Side note: Anyone using Comcast? I notice that all my Google services are extremely slow at least some of the day, everyday.
    When I turn on VPN there is no issue, I'd to say it's routing... but at this point don't we all know better?

    • The official explanation is that there is insufficient peering 'twixt Comcast (or $OTHER_ISP) and Google, and that's the congested link.

      Of course, other Google services have no such problems at such times, which makes me suspect it's bullshit. But that's still the story.

  • Google just wants dominion over congestion algorithms for their own benefit.

  • Oh good! (Score:5, Insightful)

    by 93 Escort Wagon ( 326346 ) on Sunday April 19, 2015 @12:31AM (#49503279)

    I bet QUIC will make those DART-driven VP9 video services really SPDY.

  • The second link in the story ("half of the traffic from Chrome browsers is using QUIC already") is broken - it's an empty <a> tag, with no href. Also means we can't workaround it, since we don't have any hints about the destination.

  • QUIC is designed so that if a client has talked to a given server before, it can can start sending data without any round trips, which makes web pages load faster.

    So, if I have three clients behind a NAT or proxy, do they all share the same TLS key? Does that mean my encryption is compromised in a WiFi environment?

    ~~

  • Stupid NAT. (Score:4, Interesting)

    by SuricouRaven ( 1897204 ) on Sunday April 19, 2015 @03:29AM (#49503629)

    It's impossible to introduce any new transport-layer protocols now, because the vast majority of connected devices are behind at least one layer of NAT, and that means transport protocols can only work if the router support them. We're stuck with TCP and UDP, and no chance of deploying any potentially better alternatives.

    Bring on IPv6! Coming soon since 1998.

    • by ledow ( 319597 )

      So when everyone goes IPv6, when ISP's literally say "That single IPv4 address you used to have? This is the replacement IPv6 starting with XXXX:XXXX:XXXX:0001?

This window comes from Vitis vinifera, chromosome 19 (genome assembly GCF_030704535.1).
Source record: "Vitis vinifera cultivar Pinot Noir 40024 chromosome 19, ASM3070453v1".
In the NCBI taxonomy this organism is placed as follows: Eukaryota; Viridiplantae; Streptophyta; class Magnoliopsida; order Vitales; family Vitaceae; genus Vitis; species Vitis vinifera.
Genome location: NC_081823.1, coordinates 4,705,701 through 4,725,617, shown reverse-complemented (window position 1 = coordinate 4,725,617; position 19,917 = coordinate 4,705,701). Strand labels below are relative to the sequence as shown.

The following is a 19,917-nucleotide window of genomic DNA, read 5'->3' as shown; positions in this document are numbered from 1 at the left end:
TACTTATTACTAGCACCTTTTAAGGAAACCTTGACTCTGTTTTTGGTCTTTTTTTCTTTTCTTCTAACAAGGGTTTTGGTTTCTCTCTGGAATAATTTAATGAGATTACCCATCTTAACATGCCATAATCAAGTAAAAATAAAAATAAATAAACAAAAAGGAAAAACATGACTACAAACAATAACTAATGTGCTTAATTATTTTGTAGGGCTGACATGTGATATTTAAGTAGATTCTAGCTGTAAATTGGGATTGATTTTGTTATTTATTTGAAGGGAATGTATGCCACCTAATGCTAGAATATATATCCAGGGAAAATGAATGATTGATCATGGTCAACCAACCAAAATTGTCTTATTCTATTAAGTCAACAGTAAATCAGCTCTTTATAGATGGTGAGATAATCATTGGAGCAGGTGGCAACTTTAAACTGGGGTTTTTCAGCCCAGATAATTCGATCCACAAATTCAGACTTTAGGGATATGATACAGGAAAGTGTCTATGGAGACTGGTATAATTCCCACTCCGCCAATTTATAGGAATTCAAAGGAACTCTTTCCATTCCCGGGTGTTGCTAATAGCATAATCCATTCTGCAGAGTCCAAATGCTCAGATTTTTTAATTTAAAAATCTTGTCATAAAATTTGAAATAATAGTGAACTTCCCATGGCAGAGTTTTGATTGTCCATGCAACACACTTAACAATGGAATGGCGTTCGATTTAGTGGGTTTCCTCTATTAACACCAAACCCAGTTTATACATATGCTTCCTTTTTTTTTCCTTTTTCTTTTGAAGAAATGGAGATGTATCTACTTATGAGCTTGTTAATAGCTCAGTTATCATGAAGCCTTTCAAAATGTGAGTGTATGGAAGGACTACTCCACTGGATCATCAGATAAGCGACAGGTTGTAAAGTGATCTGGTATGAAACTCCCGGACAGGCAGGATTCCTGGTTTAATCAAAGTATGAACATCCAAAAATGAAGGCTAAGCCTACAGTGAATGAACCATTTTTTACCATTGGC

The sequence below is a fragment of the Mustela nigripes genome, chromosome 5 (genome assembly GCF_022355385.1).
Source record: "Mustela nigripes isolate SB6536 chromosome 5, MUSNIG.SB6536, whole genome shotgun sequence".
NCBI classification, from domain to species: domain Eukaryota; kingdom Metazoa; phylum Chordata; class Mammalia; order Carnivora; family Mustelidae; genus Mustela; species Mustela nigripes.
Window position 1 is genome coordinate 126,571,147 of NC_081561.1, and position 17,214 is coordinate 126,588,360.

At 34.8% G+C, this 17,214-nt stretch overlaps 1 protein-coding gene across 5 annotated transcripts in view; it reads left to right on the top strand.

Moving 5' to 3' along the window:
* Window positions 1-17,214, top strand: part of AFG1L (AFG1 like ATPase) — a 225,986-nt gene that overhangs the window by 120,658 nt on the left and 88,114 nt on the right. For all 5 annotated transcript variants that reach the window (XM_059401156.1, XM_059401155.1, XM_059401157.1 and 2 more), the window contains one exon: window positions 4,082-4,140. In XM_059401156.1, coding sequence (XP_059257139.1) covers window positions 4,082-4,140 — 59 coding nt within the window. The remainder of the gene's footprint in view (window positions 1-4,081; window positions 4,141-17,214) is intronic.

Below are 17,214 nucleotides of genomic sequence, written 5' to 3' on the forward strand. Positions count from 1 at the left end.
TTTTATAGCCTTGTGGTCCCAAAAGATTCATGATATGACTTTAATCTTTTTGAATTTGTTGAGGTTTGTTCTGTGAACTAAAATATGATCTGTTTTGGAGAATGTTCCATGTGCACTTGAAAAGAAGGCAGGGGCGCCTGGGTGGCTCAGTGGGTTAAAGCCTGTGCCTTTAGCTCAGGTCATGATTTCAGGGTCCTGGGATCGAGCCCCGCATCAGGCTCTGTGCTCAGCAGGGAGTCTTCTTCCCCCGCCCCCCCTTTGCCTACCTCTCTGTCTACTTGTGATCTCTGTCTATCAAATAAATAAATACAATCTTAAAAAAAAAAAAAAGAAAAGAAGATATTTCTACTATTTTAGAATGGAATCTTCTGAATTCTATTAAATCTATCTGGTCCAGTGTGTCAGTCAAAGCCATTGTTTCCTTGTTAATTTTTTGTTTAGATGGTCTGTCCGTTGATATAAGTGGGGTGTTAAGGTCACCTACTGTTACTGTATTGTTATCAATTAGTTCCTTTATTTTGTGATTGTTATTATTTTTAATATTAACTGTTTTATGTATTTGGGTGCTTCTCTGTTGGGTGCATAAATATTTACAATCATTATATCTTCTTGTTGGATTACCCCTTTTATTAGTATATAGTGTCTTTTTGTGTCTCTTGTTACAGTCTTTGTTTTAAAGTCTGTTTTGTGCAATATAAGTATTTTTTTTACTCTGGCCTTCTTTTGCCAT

Do you think they are going to pull up all their existing systems renumber every internal machine, make them all publicly accessible, give each a unique IP from the range allocated, etc.

      Or do you think they'll buy an IPv6 compatible router, slap it into the network as the same gateway on IPv4, and have it pick up the first IPv6 address offered from

      • Do you think they are going to pull up all their existing systems renumber every internal machine, make them all publicly accessible, give each a unique IP from the range allocated, etc.

        Wow, it's almost like you're completely ignorant of how networking actually works, and yet still posted on slashdot anyway!

        UDP works JUST FINE with NAT, if you haven't noticed.

        Yes, as long as the firewall is stateful. Otherwise you need protocol support to receive responses.

        People have this thing about NAT being evil but it's not.

        No, certain protocols are evil, like SIP, and NAT exacerbates that evil. As such, it's not evil, just a massive PITA.

      • "I can name precisely one ISP in the UK that I know offers IPv6 connectivity"

        Would you mind letting us know who that might be?

        I'm considering moving ISP and want one where I can have a static IP address; looking to the future it seems to me that it's worth having IPv6 support now rather than a second upheaval in a few years time

    • It is coming, finally [google.com]. In 2010 0.1% of the connections to Google's services were native ipv6, and about the same used 6to4. Now, about 6% of the connections are native ipv6, while 6to4 is almost completely gone. 6% is enough that it's actually starting to matter. The fraction currently seems to be growing by 2.5 percentage points per year, though it might still be accelerating. So perhaps we will finally be free from the curse of NAT in a few more decades.

    • by Lumpy ( 12016 )

      I send custom Transport protocols as well as the "wrong" protocols over port 80 that traverse NAT just fine.

      Routers dont care about the content just the port, the firewall may freak out, but that has nothing to do with routing.

    • https://en.wikipedia.org/wiki/... [wikipedia.org] The U stands for UDP.
  • From the summary:

    UDP is significantly more lightweight than TCP, but in return, it features far fewer error correction services than TCP. ... That's why UDP is great for gaming services.

    Stateful vs. Stateless, Connection Oriented vs Connectionless. These are all at the core of TCP/IP and specifically TCP vs. UDP and the reliability contract that each protocol provides. It's not that "one's better than the other at error correction."

    • by Anonymous Coward

      One actually does error detection and re-transmits.

  • Does this mean all web pages are going to partially reload for 5 minutes, toggling between 2 resolutions, then give up with a static filled error message?